Whether it’s a single word or phrase that brings you energy or calms you down, these internal feelings both consciously and subconsciously guide you in every interaction.  

In time, you’ll realize that your very presence brings healing to your patients, and it’s tremendously uplifting to know that you are not just a clinician, but also a healer. These are tools that all human beings possess, and when used correctly, they can have a powerful effect. 

An inspiring Zen Buddhist saying that I like to think of is:   

“It is thankful that we have bodies, for they keep us anchored in the here and now, whereas our thoughts can take us to the unreal realms of the past and the future.”  

Patients often have fears and worries of what may happen, and at times, recall previous discomforting memories. By helping them stay in in the present, and providing an outlook for greater comfort is one of your mind-body tools for healing.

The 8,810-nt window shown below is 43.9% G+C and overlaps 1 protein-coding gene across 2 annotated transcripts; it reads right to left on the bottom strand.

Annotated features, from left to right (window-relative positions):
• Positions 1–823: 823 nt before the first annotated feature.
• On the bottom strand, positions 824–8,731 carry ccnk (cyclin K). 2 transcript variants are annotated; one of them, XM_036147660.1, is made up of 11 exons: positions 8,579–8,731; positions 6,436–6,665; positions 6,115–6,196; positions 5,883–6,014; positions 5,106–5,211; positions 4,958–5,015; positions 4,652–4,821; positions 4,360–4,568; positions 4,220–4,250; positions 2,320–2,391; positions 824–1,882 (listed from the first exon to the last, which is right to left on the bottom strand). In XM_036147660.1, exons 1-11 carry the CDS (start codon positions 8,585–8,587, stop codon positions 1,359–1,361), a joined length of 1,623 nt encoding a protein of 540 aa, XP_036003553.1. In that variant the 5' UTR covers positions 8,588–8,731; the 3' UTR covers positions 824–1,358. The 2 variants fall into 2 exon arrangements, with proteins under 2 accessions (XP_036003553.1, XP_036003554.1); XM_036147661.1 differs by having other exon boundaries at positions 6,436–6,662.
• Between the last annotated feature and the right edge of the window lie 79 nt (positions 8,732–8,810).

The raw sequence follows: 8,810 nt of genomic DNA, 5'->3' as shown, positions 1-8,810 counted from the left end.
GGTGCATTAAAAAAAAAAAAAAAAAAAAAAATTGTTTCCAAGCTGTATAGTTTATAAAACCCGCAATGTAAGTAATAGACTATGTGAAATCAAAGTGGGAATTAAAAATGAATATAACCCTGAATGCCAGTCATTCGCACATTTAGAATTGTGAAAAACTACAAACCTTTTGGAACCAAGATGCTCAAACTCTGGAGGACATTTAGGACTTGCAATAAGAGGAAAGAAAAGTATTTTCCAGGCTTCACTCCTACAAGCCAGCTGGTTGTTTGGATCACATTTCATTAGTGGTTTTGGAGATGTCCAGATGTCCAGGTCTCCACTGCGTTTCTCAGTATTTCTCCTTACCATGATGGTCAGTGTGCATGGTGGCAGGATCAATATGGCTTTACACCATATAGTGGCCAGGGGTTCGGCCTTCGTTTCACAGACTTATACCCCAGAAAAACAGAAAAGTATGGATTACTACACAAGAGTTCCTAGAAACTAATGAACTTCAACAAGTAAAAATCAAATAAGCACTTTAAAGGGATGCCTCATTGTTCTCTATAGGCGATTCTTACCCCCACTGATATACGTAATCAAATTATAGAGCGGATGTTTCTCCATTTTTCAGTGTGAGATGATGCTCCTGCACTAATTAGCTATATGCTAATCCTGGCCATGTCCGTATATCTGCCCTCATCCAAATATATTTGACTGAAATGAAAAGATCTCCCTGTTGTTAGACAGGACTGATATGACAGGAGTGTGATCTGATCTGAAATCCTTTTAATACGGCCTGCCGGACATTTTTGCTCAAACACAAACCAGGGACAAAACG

The stress response “fight or flight” is quite predictable, and also extremely common in an ER setting, so utilizing the skills you have obtained throughout your career as a nurse while also practicing forms of mind-body communication can truly create opportunities for positive outcomes.  

If you have ever said anything along the lines of  “do your best to relax, we’re going to do all we can to get you feeling better…” or “try to drop/relax your shoulders, breathe deeply and slowly…the more you relax, the better you’ll feel,” you have encouraged your patient to practice mind-body communication!

As a stressed nurse in the ER, you are more than just a set of clinical and technical skills. 

You are a caring and compassionate human being with the ability to bring healing. You may suddenly realize that you’ve been keeping these valuable skills under wraps, and not using them to their fullest potential.  

Realizing these skills not only brings balance, but makes you whole, and makes you a true healer.